Self and Assisted Rescue Training, Shell Key Launch

January 15 (Thursday): Self and Assisted Rescue Training, Shell Island Launch 


The Shell Island canoe and kayak launch in Rookery Bay at the end of Shell Island Road on Marco Island.  A beautiful and serene place.

Why self and assisted rescue training?  The answer seems self evident.  But here’s the background story.  Rescue training and practice have been a part of my kayaking since I picked up a paddle some twenty years ago.  However, there have been some large gaps in the practice.  

Bruce and I signed up for a portion of the Great Hudson River Paddle in 2006 and for all or part of it three or four more times.  A requirement of that trip was an orientation on the Hudson River where we were required to capsize our boats and get back in them, both solo and with help.  After that, we joined a group of Adirondack Mountain Club paddlers who were doing the same.  We continued practicing each year on our own at Round Lake north of Albany, New York until my move to Florida five years ago.  I have had no practice since, and neither had Bruce.  So when I said I knew of an outfitter who could provide the training near his condo, Bruce said, “Let’s do it!”  

We visited Naples Kayak in Naples, Florida and talked to Tom, arranging an on and in the water training session for the following Thursday morning.  

We met at the Rookery Bay Shell Island canoe and kayak launch at 8:30 am.  After some pleasantries we were on the water.  Tom spent the first couple of hours evaluating our strokes and giving suggestions for improvement.  Then it was time to capsize and practice those re-entries.  

DSCN4632 - Version 2

Bruce, almost back in his boat.

Tom got into the water first.  It was chest deep.  Then it was my turn.  I had Tom roll me over.  Upside down underwater, I popped my spray deck and tried to get out of the boat.  To my alarm, my feet seemed to be stuck.  They were holding me halfway in the boat.  Thankfully, Tom was there to assist.  He freed my feet and discovered that the Crazy Creek Chair I had velcroed to the inside bottom of my boat at the end nearest my seat had snagged my heels when the front unfastened edge lifted because of its bouyancy.  I had recommended this way of carrying a chair in an earlier posting and video (click here for that report).  I now know it could be a death trap.  DON’T DO IT!  Once freed, I ripped the Crazy Creek out of the boat and stowed it on deck, then proceeded with the recovery practice.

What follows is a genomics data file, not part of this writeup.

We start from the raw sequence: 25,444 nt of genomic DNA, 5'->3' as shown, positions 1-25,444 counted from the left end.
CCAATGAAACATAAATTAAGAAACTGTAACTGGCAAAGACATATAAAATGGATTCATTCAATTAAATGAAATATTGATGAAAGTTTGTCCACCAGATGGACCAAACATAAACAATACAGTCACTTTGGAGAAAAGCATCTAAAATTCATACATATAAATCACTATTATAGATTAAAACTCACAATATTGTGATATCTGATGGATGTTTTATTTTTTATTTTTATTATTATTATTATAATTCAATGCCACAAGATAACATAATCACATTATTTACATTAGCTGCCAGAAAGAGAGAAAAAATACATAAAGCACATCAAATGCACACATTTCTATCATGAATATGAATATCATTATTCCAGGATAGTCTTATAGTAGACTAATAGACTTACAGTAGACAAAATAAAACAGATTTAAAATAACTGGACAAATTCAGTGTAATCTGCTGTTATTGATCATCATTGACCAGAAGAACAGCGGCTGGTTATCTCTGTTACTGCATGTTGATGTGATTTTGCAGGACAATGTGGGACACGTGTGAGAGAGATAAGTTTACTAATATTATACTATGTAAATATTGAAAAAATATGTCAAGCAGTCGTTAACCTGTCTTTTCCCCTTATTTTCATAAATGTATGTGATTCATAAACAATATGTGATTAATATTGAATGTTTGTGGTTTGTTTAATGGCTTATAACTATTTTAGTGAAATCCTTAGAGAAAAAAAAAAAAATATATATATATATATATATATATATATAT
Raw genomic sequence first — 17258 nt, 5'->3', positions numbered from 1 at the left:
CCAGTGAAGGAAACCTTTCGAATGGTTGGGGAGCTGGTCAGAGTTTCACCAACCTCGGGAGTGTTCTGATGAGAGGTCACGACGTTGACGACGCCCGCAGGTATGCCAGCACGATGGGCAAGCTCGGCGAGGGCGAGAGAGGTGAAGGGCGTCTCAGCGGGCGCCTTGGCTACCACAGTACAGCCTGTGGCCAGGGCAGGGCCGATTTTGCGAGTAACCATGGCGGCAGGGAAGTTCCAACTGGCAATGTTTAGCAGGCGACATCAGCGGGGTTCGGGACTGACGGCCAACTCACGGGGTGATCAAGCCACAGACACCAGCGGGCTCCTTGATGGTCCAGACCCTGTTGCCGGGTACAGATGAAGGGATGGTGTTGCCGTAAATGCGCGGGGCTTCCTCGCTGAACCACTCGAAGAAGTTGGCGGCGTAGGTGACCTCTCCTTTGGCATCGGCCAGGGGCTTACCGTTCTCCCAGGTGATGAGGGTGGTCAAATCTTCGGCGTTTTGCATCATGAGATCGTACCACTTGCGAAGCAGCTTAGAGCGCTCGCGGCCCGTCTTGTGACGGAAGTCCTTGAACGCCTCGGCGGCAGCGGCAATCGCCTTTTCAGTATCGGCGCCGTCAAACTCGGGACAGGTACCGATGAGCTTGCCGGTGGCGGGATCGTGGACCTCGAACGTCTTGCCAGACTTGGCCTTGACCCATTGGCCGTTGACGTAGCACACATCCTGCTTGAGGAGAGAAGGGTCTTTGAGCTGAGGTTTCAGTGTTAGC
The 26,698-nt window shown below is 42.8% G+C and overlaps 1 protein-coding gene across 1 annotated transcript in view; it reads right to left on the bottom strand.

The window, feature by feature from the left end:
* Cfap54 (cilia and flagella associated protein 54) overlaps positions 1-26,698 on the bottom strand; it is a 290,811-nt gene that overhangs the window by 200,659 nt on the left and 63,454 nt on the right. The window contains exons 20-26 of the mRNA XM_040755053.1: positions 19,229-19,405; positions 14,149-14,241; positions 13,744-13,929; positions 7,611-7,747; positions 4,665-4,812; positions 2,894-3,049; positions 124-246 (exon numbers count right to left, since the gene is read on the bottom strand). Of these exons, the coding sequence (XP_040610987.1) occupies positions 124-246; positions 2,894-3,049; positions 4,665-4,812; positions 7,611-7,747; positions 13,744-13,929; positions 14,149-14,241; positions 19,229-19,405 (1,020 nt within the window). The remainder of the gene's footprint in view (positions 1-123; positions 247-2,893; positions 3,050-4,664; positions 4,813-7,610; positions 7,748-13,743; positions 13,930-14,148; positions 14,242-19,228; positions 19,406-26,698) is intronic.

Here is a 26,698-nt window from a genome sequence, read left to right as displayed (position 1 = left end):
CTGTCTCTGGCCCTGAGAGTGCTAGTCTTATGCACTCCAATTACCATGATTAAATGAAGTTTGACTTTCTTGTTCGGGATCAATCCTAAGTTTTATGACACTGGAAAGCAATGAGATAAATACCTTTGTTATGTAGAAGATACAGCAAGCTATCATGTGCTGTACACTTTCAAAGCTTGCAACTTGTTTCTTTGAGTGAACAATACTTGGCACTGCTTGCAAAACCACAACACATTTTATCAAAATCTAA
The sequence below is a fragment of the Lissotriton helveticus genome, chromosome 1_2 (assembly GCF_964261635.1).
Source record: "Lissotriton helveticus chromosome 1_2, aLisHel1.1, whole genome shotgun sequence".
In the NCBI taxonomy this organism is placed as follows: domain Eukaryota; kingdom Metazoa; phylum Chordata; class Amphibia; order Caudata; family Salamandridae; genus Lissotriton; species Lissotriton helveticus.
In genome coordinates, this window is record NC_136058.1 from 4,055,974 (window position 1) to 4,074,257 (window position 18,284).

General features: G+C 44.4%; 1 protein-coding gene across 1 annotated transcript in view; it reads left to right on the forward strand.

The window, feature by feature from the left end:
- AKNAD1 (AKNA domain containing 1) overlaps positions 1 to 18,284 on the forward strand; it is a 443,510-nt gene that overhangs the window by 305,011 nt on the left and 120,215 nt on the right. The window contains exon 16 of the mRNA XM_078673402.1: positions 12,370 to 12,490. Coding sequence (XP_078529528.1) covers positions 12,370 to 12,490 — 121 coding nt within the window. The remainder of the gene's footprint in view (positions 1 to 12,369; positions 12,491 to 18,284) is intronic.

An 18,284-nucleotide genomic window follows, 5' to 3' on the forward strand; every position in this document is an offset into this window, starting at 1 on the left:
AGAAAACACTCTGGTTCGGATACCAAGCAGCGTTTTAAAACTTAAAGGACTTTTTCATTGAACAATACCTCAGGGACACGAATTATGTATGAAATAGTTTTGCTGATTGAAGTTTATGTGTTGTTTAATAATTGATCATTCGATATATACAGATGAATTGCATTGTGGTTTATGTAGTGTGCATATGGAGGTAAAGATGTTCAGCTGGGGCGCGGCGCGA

There are no photos or videos of my struggles with the Heel Hook re-entry because I had the camera.  Bruce wasn’t so lucky.  Here’s a short video.

The technique we used is called the Heel Hook Re-entry.  I especially like this technique in assisted rescues.  This was the first time I had tried it in a self-rescue.  Without describing every step, lets just say, I wasn’t a picture of strength and grace.  I only got to practice this once and would have liked more, but time was a factor.  For me, an important part of the experience was capsizing in salt water and feeling comfortable there.  I have some ACA in-shore guides training coming up where I’ll be expected to do more of this.  I was glad to have had this experience before that training.  

This video shows the assisted heel-hook rescue that is similar to the self rescue heel-hook technique.  These folks are “professionals” who make it look easy.  When you’re done watching and the ice is off your lake or river, go out with a friend and practice.  It just might save your life sometime.  

 © Don Yackel 2020